Both states saw sharp increase in flu activity as of end of last week
BUCKS COUNTY, Pa. — A wave of influenza activity has swept up from the South in recent weeks, and doctors are warning that it’s about to hit hard in the Delaware Valley.
So far this season, Dr. Al Sacchetti has seen only a handful of flu patients come into the emergency department at Our Lady of Lourdes Medical Center, where he is chief of emergency medicine. But over the course of this week, there have been more and more.
“With the flu, the emergency department [is] kind of the canary in the coal mine. We’re usually going to pick it up before anyone else starts to see it,” he said. “In my estimate, the floodgates have opened.”
States like Louisiana have been seeing it since the official start of the season in October, but now 46 states, including Pennsylvania and New Jersey, are reporting widespread flu activity — the highest level used to describe the geographic spread of the illness.
Both Pennsylvania and New Jersey saw a sharp increase in flu activity as of the end of last week, the most recent data from the state health departments show. Bucks County had 349 laboratory-confirmed cases of the flu, Montgomery County had 374 and Burlington County had 94.
But the departments note that those are only a fraction of actual cases since most people don’t go to the doctor or get tested, and both states also saw a sharp increase in cases of influenza-like illness, which is a clinical diagnosis based on symptoms such as fever, cough and/or sore throat.
In its most recent flu report, the U.S. Centers for Disease Control and Prevention said activity indicators are “similar to what was seen at the peak of the 2014-2015 season, which was the most severe season in recent years.” However, severity indicators like hospitalizations usually lag behind activity, according to the federal agency.
Hospitalizations increase for all kinds of reasons during flu season, particularly among people who have other illnesses and complications or among older adults and young children who are more vulnerable to severe cases, said Dr. John Russell, director of Abington-Jefferson Health’s Family Medicine Residency Program.
The flu can be fatal. So far this season, there have been 18 flu-associated deaths in Pennsylvania, with 12 occurring during the week that ended Dec. 30. Pennsylvania and New Jersey each have reported one pediatric death.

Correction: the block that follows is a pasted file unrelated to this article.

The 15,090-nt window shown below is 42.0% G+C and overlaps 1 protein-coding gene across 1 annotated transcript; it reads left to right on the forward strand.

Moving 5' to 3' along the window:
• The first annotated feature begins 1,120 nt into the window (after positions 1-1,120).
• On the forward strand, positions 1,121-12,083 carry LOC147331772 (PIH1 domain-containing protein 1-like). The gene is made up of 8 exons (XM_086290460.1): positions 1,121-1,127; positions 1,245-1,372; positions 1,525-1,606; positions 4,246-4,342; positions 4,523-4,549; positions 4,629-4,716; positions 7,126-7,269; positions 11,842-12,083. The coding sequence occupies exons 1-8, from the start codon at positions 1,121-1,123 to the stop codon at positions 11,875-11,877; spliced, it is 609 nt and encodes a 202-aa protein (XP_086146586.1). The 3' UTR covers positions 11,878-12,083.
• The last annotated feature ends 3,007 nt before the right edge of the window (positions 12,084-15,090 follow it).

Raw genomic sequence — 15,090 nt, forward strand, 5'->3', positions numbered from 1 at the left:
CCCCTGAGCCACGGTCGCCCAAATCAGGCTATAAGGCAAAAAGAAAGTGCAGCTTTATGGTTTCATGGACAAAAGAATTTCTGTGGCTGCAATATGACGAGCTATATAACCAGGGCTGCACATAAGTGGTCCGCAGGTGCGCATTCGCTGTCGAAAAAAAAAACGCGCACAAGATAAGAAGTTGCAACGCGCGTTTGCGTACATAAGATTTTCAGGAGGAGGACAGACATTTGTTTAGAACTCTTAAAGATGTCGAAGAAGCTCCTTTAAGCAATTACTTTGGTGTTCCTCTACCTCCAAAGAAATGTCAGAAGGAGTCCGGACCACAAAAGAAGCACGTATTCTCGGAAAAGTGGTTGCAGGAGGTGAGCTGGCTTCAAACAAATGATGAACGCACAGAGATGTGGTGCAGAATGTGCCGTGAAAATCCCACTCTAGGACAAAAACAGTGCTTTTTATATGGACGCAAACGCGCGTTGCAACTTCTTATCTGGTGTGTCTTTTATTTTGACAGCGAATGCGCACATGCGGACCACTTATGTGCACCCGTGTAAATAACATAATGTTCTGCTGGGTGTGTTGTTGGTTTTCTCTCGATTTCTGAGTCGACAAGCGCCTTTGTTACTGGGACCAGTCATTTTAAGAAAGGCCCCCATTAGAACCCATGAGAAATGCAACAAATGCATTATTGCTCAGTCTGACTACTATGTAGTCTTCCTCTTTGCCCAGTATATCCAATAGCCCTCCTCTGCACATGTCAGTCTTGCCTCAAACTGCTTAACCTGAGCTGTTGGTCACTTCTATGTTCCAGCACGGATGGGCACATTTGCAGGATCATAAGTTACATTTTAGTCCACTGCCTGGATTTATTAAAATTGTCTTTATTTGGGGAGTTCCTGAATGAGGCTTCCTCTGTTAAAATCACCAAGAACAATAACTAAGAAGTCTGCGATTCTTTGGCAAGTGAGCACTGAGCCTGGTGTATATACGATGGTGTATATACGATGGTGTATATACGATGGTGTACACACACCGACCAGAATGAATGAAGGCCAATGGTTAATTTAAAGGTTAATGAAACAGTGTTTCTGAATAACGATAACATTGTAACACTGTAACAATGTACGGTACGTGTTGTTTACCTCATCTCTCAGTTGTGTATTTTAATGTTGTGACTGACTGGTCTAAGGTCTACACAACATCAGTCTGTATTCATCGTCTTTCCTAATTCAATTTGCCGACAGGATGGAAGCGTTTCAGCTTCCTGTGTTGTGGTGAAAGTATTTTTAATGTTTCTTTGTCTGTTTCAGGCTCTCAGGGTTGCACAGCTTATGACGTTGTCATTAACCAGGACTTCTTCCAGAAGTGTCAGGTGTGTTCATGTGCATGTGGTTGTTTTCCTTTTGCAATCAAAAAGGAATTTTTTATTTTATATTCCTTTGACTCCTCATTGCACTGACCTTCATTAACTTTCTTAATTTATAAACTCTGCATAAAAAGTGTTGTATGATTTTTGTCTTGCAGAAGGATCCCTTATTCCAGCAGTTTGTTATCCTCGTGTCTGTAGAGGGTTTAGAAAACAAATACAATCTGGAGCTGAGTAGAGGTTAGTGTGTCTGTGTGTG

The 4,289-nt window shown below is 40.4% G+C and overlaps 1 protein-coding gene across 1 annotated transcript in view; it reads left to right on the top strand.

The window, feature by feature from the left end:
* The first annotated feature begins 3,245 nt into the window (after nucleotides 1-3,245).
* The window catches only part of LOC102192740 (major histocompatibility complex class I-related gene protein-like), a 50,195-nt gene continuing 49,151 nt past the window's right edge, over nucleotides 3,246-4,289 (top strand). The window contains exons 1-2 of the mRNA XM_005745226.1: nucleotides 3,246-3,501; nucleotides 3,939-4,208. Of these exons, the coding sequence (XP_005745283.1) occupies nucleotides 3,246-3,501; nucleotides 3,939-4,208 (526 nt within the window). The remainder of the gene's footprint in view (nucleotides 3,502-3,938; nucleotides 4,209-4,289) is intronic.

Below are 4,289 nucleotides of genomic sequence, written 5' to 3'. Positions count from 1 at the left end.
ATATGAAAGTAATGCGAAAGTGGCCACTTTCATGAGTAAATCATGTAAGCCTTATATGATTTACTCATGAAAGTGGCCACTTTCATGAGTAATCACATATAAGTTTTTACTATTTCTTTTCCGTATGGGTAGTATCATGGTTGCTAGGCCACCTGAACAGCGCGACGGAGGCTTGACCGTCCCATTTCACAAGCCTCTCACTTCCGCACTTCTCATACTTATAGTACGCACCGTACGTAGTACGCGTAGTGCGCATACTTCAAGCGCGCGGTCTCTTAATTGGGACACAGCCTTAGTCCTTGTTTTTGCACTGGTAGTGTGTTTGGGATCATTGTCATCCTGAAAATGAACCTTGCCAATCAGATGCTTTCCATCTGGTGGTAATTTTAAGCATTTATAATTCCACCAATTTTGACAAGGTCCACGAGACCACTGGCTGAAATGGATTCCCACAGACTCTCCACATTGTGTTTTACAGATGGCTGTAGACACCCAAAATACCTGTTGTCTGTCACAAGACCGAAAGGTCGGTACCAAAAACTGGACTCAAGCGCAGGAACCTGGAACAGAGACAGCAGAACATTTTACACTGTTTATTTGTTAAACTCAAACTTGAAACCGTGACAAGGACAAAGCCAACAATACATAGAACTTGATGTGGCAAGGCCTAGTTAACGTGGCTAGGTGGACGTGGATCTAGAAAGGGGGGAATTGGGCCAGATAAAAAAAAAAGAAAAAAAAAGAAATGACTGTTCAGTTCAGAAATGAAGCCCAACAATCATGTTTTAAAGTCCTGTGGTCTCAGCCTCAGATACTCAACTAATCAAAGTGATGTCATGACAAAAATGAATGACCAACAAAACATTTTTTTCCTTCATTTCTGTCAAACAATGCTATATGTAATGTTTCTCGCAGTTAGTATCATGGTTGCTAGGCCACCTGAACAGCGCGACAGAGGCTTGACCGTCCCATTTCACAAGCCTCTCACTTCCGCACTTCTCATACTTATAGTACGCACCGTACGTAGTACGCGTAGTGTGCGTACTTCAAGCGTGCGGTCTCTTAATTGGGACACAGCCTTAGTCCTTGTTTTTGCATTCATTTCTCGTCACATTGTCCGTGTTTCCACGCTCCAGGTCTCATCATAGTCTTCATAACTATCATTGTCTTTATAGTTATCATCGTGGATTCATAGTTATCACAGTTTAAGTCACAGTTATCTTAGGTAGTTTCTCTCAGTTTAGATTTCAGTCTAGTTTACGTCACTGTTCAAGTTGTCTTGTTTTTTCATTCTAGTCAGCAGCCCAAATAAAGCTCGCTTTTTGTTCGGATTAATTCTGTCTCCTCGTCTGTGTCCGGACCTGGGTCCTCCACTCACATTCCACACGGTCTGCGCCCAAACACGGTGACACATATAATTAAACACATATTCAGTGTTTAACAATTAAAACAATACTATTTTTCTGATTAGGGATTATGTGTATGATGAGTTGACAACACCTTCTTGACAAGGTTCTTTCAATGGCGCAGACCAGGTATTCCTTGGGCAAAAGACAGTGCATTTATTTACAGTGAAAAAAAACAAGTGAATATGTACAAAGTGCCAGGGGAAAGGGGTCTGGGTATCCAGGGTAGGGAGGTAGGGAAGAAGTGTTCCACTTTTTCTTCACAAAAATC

There are about 30,000 flu-associated deaths in the United States in a typical season, Russell noted, but the numbers were much higher before there were antiviral medications and a flu vaccine — particularly during the 1918-19 flu pandemic, which killed more than 500,000 in the United States and approximately 50 million people worldwide. The 2018-19 season will mark 100 years since the pandemic.
Dr. Paul Spiro of Buckingham Family Medicine and the medical director for Doylestown Healthcare Partnership said this season is far from over and people still should get a flu vaccine even though it’s not believed to be as effective this year.
Estimates for the most recent season in Australia showed the vaccine was only about 10 percent effective against the H3N2 strain. The CDC has not yet released estimates for this season, but based on last year, it expects the vaccine to be about 30 to 40 percent effective. The agency has said it is conducting multiple studies this season on the effectiveness of flu shots.
Vaccines are developed at the beginning of the year, so it’s difficult to predict exactly what strains will be circulating at the end, Spiro explained.
“This time it looks on paper like a good match but … you don’t really know until you start getting people vaccinated,” he said.
Most of the flu cases Spiro, Sacchetti and Russell have seen were in patients who didn’t get the vaccine. But even if people get flu, they still might get some benefit from the vaccine, Sacchetti added.
“If [the CDC] take their best guess and miss, there sometimes is still some resistance so that you get a milder case of it,” he said.
Spiro recommends such patients take acetaminophen like Tylenol for fevers and expectorants like Mucinex to help with congestion, in addition to drinking plenty of fluids. But patients with severe cases should seek medical attention and may need antivirals and other treatments, he said.
Russell said patients should rest and avoid spreading the flu to others. He added that everyone should remember to wash their hands.
Sacchetti agreed. It sounds old-fashioned, he said, but homemade chicken soup does help combat the “big inflammatory response” caused by the flu.
“So your grandmother was right,” he said.
Jenny Wagner is a reporter for the Bucks County (Pa.) Courier Times.